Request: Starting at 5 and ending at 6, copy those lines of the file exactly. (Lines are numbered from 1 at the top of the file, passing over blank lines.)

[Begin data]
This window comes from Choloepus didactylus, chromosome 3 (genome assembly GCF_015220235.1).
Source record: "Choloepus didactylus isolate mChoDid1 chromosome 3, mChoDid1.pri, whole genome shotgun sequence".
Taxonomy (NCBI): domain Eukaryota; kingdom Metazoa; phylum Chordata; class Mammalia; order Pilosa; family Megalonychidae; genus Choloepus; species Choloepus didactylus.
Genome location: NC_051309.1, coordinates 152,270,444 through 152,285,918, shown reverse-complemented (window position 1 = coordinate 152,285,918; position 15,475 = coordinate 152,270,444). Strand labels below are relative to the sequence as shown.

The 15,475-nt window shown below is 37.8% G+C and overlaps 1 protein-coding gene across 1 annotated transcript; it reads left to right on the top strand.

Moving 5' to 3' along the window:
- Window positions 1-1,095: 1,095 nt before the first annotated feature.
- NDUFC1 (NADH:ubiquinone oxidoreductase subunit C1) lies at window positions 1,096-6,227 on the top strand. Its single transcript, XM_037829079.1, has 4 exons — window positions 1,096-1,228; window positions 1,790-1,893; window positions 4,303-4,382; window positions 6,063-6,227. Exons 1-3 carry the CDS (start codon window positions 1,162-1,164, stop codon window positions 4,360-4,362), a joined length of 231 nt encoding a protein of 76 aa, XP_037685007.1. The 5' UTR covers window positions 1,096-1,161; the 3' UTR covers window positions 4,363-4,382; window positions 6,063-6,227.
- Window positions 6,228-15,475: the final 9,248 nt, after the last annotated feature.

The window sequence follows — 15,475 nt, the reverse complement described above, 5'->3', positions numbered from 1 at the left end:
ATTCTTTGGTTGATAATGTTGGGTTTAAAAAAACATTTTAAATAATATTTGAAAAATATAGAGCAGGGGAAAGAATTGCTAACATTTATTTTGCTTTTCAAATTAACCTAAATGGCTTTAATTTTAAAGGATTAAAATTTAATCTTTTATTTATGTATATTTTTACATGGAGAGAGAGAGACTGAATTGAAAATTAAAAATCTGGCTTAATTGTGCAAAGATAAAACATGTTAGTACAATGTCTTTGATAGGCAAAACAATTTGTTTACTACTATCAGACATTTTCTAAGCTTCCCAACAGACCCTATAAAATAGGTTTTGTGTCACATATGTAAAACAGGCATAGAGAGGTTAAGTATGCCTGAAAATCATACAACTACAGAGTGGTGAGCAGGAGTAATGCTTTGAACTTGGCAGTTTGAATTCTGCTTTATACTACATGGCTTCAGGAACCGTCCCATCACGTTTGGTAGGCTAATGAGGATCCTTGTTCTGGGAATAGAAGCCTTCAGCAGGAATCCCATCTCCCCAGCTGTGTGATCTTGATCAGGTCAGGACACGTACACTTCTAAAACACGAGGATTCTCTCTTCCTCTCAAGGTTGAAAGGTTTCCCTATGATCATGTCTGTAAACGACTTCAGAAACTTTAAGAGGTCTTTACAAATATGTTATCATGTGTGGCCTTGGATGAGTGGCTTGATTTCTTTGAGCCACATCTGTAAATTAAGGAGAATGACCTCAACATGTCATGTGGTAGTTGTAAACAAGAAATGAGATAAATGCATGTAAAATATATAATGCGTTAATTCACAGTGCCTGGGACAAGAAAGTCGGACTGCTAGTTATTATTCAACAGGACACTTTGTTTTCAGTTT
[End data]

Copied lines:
The 15,475-nt window shown below is 37.8% G+C and overlaps 1 protein-coding gene across 1 annotated transcript; it reads left to right on the top strand.

Moving 5' to 3' along the window: